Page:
Deliquescent Compressed Air Dryers
A deliquescent dryer is basically a tank full of salt tablets.As the compressed air passes through the salt, the salt attracts water and dissolves into a brine that can be drained off. These are the least expensive dryers to purchase and maintain because they have no moving parts and require no power to run. The operating cost consists of the cost of more salt tablets plus the freight to bring them in.
The pressure dew point of the compressed air leaving a deliquescent dryer varies with the temperature of the compressed air entering the dryer. In summer, if you have compressed air entering the dryer at 90°F, the pressure dew point of the exiting compressed air is 70°F. This is better than not having a dryer but not by much. In winter these dryers work much better and can be used to prevent freezing of condensate in piping that is exposed to outside temperatures. The fact that they need no electricity to run and the water that they they remove from compressed air is part of a salt brine with a lower freezing point also makes them desirable for winter operation outdoors. By controlling the temperature of the compressed air entering the dryer, they can keep freeze-ups from happening down to temperatures of 12 to 15°F.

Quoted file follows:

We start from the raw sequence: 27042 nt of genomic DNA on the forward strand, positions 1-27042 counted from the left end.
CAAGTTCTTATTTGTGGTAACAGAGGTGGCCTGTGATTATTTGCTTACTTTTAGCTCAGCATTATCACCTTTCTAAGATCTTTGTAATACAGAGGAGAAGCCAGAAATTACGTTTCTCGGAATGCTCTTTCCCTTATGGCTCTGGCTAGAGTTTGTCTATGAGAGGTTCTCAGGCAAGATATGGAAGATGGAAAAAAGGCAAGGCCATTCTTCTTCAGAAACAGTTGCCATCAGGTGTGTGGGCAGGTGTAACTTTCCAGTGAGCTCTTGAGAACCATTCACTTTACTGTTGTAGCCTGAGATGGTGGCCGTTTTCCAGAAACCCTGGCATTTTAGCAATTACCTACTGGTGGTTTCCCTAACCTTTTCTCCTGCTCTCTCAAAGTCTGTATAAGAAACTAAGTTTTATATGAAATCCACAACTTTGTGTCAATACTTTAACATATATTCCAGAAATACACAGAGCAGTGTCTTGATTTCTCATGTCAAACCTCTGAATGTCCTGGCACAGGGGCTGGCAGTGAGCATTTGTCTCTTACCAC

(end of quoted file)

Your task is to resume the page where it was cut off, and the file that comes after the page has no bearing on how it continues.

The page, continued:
The salt used to make the tablets for deliquescent is not common table salt, and is formulated to be less corrosive to metal. However, the issue of corrosion is still there. Eventually the dryer will corrode and need to be replaced.An afterfilter to capture any salt particles that the compressed air may pick up as it passes through the dryer will prevent piping downstream of the dryer from being corroded.
Resources: The Basics of Compressed Air Dryers